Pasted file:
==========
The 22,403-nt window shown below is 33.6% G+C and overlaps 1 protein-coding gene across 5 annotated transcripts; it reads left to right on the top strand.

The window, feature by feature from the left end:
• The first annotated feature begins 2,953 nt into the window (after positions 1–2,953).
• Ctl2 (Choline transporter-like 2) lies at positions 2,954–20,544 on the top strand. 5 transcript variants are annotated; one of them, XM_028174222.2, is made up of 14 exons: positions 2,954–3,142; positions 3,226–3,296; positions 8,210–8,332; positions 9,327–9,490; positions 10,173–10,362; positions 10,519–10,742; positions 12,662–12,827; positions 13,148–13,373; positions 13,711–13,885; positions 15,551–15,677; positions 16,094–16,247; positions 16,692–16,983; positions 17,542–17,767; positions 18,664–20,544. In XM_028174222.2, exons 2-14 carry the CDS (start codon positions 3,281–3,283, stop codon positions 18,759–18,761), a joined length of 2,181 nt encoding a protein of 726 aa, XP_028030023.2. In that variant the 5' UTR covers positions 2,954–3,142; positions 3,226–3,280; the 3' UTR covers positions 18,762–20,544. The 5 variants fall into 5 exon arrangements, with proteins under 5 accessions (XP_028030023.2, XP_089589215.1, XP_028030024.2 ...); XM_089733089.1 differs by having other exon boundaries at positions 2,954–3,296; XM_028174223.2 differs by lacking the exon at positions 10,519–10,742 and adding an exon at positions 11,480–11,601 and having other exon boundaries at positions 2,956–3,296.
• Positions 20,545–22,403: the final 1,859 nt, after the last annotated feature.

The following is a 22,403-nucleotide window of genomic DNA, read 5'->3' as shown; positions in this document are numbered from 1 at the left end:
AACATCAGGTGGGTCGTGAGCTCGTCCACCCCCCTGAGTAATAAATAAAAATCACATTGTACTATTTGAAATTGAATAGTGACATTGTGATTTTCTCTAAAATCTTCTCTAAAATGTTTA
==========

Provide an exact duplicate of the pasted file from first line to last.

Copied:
The 22,403-nt window shown below is 33.6% G+C and overlaps 1 protein-coding gene across 5 annotated transcripts; it reads left to right on the top strand.

The window, feature by feature from the left end:
• The first annotated feature begins 2,953 nt into the window (after positions 1–2,953).
• Ctl2 (Choline transporter-like 2) lies at positions 2,954–20,544 on the top strand. 5 transcript variants are annotated; one of them, XM_028174222.2, is made up of 14 exons: positions 2,954–3,142; positions 3,226–3,296; positions 8,210–8,332; positions 9,327–9,490; positions 10,173–10,362; positions 10,519–10,742; positions 12,662–12,827; positions 13,148–13,373; positions 13,711–13,885; positions 15,551–15,677; positions 16,094–16,247; positions 16,692–16,983; positions 17,542–17,767; positions 18,664–20,544. In XM_028174222.2, exons 2-14 carry the CDS (start codon positions 3,281–3,283, stop codon positions 18,759–18,761), a joined length of 2,181 nt encoding a protein of 726 aa, XP_028030023.2. In that variant the 5' UTR covers positions 2,954–3,142; positions 3,226–3,280; the 3' UTR covers positions 18,762–20,544. The 5 variants fall into 5 exon arrangements, with proteins under 5 accessions (XP_028030023.2, XP_089589215.1, XP_028030024.2 ...); XM_089733089.1 differs by having other exon boundaries at positions 2,954–3,296; XM_028174223.2 differs by lacking the exon at positions 10,519–10,742 and adding an exon at positions 11,480–11,601 and having other exon boundaries at positions 2,956–3,296.
• Positions 20,545–22,403: the final 1,859 nt, after the last annotated feature.

The following is a 22,403-nucleotide window of genomic DNA, read 5'->3' as shown; positions in this document are numbered from 1 at the left end:
AACATCAGGTGGGTCGTGAGCTCGTCCACCCCCCTGAGTAATAAATAAAAATCACATTGTACTATTTGAAATTGAATAGTGACATTGTGATTTTCTCTAAAATCTTCTCTAAAATGTTTA